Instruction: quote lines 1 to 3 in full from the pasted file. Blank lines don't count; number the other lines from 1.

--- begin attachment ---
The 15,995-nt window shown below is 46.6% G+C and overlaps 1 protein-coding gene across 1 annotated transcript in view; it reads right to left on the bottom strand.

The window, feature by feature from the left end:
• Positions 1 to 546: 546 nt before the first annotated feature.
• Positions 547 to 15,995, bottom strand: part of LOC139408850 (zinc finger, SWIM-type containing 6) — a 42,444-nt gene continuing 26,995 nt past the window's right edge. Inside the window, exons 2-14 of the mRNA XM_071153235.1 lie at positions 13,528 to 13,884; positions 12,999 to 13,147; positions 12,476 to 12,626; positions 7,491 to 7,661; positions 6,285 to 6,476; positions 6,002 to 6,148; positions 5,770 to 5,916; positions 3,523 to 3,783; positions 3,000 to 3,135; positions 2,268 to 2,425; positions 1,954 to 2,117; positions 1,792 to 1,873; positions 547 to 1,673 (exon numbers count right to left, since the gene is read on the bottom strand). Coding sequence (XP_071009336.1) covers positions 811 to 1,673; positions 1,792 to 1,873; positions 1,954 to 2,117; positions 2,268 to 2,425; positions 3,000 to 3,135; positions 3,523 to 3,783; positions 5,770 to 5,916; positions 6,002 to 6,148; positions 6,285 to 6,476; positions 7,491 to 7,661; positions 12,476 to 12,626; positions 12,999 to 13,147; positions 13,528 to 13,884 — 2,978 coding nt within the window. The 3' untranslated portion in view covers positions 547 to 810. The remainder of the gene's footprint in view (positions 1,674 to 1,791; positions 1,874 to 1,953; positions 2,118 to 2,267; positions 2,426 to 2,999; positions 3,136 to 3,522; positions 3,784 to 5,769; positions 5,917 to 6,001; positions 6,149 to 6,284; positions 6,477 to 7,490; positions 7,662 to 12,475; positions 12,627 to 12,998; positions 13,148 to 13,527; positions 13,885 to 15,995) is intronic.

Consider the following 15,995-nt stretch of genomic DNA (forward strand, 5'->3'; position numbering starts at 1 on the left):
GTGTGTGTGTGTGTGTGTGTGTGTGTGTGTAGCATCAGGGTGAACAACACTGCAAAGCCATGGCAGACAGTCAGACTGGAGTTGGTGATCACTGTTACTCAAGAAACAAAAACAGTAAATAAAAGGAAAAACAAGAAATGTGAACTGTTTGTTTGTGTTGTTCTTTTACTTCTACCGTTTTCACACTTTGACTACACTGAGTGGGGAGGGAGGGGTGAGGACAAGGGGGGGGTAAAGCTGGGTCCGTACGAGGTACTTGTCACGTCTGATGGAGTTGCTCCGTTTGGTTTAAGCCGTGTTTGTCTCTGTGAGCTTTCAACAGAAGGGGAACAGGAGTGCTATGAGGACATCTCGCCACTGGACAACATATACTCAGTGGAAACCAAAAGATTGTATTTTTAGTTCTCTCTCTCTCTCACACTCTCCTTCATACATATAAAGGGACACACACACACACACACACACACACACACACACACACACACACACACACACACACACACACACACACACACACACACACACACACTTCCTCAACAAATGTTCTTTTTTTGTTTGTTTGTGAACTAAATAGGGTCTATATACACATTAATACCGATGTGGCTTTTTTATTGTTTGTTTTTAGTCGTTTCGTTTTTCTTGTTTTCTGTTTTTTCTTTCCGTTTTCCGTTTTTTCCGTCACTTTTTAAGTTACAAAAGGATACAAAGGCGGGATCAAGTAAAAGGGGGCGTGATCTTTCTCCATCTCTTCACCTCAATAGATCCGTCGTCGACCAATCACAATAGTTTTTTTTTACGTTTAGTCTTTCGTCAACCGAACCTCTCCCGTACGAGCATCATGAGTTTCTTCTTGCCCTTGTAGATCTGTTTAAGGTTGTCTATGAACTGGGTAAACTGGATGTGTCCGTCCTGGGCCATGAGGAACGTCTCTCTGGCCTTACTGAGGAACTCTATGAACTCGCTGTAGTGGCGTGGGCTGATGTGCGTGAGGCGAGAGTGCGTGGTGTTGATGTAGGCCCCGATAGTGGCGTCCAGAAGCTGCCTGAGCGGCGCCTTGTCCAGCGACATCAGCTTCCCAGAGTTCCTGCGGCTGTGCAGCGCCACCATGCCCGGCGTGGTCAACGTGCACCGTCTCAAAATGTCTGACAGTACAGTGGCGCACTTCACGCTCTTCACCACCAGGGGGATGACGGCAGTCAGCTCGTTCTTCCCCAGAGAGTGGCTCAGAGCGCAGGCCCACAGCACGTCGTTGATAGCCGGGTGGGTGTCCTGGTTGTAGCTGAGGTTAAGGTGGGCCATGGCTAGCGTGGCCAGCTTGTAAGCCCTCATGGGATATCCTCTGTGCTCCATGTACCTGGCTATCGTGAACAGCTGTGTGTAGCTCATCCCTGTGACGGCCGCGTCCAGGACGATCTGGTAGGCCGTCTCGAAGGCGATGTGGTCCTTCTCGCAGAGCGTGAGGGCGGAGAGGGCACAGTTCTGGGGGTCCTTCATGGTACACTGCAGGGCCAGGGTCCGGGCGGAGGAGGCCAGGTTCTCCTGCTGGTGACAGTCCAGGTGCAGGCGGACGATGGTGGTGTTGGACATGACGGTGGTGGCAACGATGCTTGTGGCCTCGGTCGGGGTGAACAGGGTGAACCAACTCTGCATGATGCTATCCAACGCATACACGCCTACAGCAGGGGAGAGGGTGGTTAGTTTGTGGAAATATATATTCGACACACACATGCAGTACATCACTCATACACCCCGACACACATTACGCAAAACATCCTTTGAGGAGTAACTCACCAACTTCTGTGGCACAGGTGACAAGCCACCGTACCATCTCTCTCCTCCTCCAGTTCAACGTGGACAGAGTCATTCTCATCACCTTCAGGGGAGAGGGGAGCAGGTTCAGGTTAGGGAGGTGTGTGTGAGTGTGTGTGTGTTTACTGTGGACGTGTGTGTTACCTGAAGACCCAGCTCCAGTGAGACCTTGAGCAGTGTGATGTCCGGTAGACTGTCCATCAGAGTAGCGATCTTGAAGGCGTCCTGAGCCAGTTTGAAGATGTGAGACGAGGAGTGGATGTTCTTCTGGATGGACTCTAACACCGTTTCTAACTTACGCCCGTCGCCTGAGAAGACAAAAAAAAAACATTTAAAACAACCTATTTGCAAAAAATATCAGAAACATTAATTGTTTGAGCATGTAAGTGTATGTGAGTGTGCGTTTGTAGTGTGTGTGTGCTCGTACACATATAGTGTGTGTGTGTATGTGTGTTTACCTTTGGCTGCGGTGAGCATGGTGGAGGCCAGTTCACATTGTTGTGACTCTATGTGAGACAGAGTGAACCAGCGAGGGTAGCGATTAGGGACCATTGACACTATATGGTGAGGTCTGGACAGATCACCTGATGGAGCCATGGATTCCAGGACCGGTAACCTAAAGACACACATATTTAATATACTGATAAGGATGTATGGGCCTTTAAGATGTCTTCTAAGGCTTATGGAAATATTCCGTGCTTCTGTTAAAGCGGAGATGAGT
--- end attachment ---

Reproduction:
The 15,995-nt window shown below is 46.6% G+C and overlaps 1 protein-coding gene across 1 annotated transcript in view; it reads right to left on the bottom strand.

The window, feature by feature from the left end:
• Positions 1 to 546: 546 nt before the first annotated feature.